SPRING CITY, Utah — City officials in a small Utah town want to make sure every head of household has a firearm and knows how to use it, and they want to give school teachers training with guns, too.
Spring City Councilman Neil Sorensen first proposed an ordinance requiring a gun in every household in the town of 1,000. The rest of the council scoffed at making it a requirement, but they unanimously agreed to move forward with an ordinance “recommending” the idea.
The council also approved funding to offer concealed firearms training Friday to the 20 teachers and administrators at the local elementary school.
“It sends a statement that criminals better think twice,” Sorensen told The Associated Press on Tuesday. “If a teacher would have had a concealed weapon in Sandy Hook, I think the death loss would have been fewer. If sane, trained people had guns, they could have shot back.”
The measure, which will go before the full council in February for further review, seems to have the support of the council’s five members and many residents in the farming community about 90 miles south of Salt Lake City.
But school administrators don’t think arming teachers is wise, and they are not encouraging teachers to participate in Friday’s training.
“The more guns you have in the school, the more dangerous it is,” said Leslie Keisel, superintendent of North Sanpete School District.
Councilman Noel Bertelson said making guns in every house mandatory was too much, but he agrees that the town would be safer if everyone was armed.
With only a part-time police force, he said, response time is not going to be like it is in a big city.
“If a person is able to take care of themselves for a while, it would probably be a good thing,” Bertelson said.
The community is still reeling from the double-murder on New Year’s Eve 2011 of an elderly couple in nearby Mount Pleasant. Sorensen said what used to be a peaceful, quiet town has been sullied by increasing criminal activity.
Thefts of metal for scrap and other property also has become a problem, Councilman Boyd Mickel said.
“We are kind of tired of people breaking in and taking stuff,” said Mickel, explaining why he voted to urge every house to have a gun.
Timm Thompson, a coal miner and father of four girls who lives in Spring City, backs the council’s measure.
“People think small towns are a good place to live,” Thompson said. “But there is more crime and drugs than you can imagine.”
Thompson, who owns 78 guns he keeps locked in a safe, doesn’t want teachers to act as police officers. He said some kids are “hooligans” and could overpower teachers for the guns.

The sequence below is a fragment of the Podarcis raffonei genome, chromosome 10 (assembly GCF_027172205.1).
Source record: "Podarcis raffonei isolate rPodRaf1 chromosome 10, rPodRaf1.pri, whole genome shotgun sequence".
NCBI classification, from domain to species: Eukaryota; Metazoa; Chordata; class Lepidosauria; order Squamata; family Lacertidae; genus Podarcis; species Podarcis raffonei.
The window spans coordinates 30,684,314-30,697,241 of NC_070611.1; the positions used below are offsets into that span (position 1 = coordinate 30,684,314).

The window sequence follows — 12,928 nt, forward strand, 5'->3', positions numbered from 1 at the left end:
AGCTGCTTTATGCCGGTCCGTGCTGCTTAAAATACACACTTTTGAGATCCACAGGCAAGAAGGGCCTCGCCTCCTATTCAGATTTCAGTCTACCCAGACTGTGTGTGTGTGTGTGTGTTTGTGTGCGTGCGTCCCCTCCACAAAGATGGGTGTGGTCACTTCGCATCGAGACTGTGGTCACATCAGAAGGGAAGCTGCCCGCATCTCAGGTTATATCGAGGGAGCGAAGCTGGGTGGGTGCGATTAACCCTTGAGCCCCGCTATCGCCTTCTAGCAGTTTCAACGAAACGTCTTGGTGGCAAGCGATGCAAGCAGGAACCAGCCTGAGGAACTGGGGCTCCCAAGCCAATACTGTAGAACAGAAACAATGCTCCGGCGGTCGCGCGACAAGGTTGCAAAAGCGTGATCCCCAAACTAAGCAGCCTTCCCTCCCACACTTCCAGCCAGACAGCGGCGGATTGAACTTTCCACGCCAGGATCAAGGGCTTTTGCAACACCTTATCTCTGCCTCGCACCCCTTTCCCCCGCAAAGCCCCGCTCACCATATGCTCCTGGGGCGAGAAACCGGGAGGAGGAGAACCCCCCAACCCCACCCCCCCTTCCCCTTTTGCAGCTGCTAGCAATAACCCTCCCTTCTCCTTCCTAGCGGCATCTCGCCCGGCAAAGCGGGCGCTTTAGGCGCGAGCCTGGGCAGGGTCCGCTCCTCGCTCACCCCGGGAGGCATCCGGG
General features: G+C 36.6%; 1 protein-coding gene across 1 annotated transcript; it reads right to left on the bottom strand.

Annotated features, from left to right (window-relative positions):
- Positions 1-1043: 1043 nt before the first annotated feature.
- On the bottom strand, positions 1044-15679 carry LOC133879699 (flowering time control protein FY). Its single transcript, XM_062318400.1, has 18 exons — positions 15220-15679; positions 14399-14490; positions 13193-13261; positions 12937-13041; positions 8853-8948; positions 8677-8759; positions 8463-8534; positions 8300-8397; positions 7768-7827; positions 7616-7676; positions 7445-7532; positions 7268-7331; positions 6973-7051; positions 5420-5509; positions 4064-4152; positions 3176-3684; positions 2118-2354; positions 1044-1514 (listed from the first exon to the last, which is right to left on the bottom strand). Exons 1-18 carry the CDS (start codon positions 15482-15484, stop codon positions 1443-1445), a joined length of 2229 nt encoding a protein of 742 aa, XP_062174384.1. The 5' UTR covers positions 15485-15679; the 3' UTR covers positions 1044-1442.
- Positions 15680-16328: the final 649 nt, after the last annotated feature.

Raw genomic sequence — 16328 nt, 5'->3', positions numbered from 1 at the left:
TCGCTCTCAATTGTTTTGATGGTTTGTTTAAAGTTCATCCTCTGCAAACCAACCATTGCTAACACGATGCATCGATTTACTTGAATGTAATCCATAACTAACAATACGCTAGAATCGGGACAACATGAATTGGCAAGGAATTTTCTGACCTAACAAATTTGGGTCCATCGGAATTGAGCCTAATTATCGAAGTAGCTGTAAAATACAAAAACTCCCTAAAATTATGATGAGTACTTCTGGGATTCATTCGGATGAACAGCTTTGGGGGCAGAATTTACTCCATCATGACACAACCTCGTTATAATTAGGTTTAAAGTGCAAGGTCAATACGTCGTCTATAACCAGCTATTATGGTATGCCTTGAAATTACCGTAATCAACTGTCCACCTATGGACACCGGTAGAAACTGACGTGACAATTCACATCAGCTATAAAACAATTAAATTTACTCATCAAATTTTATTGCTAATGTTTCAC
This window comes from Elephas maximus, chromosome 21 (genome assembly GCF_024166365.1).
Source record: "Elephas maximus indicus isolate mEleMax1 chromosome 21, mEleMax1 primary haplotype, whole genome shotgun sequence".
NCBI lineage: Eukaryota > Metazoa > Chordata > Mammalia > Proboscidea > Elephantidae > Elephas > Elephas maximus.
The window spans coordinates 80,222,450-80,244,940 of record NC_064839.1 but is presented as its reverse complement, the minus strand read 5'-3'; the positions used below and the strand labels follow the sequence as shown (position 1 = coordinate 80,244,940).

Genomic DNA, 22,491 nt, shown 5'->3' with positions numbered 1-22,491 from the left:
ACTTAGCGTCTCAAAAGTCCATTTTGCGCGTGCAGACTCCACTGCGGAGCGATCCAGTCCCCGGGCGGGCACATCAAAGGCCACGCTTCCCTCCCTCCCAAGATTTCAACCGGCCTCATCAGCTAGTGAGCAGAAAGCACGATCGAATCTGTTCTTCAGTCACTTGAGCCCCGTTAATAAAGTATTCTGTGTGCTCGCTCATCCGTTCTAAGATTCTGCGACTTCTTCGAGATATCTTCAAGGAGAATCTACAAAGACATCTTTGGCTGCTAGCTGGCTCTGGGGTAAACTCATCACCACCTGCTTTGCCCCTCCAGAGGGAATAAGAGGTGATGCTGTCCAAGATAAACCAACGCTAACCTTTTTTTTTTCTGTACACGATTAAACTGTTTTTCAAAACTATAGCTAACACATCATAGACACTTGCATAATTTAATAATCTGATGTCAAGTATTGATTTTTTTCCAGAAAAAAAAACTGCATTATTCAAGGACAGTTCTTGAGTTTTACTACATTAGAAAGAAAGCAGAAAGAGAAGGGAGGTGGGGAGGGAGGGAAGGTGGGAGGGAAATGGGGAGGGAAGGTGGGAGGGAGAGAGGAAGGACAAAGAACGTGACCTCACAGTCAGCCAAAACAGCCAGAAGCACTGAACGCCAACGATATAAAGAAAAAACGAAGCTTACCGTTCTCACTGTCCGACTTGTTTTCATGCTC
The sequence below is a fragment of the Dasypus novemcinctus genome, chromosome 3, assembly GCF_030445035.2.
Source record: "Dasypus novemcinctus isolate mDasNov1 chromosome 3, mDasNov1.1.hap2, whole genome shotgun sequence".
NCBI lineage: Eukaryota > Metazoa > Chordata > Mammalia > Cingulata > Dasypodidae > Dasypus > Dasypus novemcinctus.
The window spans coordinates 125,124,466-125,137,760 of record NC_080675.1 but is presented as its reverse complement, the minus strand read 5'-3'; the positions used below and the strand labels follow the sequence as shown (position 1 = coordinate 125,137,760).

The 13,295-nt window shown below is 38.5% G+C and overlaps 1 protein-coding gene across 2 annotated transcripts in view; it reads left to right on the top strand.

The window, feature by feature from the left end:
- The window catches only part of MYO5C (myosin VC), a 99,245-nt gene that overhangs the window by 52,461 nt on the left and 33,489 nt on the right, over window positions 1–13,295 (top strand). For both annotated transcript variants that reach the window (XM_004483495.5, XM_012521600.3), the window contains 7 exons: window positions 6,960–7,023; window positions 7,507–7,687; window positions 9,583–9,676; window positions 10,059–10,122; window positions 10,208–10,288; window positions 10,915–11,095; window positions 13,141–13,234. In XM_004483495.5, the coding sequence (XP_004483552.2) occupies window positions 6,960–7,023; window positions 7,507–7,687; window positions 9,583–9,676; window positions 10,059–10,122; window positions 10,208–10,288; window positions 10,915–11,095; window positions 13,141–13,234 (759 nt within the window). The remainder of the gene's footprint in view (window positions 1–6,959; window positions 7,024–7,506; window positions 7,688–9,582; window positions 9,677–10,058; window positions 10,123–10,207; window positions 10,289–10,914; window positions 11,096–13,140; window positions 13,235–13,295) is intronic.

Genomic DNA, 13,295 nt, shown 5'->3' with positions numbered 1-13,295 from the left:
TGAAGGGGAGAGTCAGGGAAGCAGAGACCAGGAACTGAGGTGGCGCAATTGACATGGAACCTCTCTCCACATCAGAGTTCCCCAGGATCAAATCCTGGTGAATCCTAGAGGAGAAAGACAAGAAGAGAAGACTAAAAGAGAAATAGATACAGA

Sisters Katy Harmer and Caroline Lott, however, say arming teachers would make them feel better about sending their children to the Spring City Elementary School. The co-owners of the town’s coffee shop, Das Coffee, said most Spring City residents keep guns for hunting, leaving only a handful without weapons.
Angela Johnson, owner of the Sinclair gas station, said she doesn’t like guns but backs the council’s proposal.
“If criminals knew they would be fired against, I think it would cause pause,” Johnson said.
Because the Spring City Council is stopping short of a law requiring gun ownership, elected officials won’t run afoul of state law, former Utah Attorney General Mark Shurtleff told KSL.com.
Shurtleff said that when the Washington County town of Virgin enacted a local law in 2000 requiring households to keep guns, he warned them against trying to enforce the measure.
Spring City leaders say they got the idea from a city in Georgia that passed a similar law. In 1982, Kennesaw, Ga., made headlines by requiring heads of households to own a gun and ammunition. On its website, Kennesaw boasts that its burglary rate declined after the law took effect.
Teachers at Spring City Elementary School won’t be required to attend Friday’s concealed weapons training, but can if they wish, Principal Mark Thomas said.
“I don’t think there is anything wrong about being educated how to use a gun,” Thomas said.
But Thomas doesn’t believe having more armed teachers would necessarily prevent or mitigate the damage in mass shootings. Utah law allows teachers to have concealed weapon in classrooms, but the district doesn’t advocate for that, Thomas said.
“By bringing weapons into school, are we creating more problems than we are solving?” he asked. “It could create a new problem. We don’t want to deal with that problem.”
The proposed ordinance will be discussed at the Feb. 7 City Council meeting. A public hearing will be held three weeks later.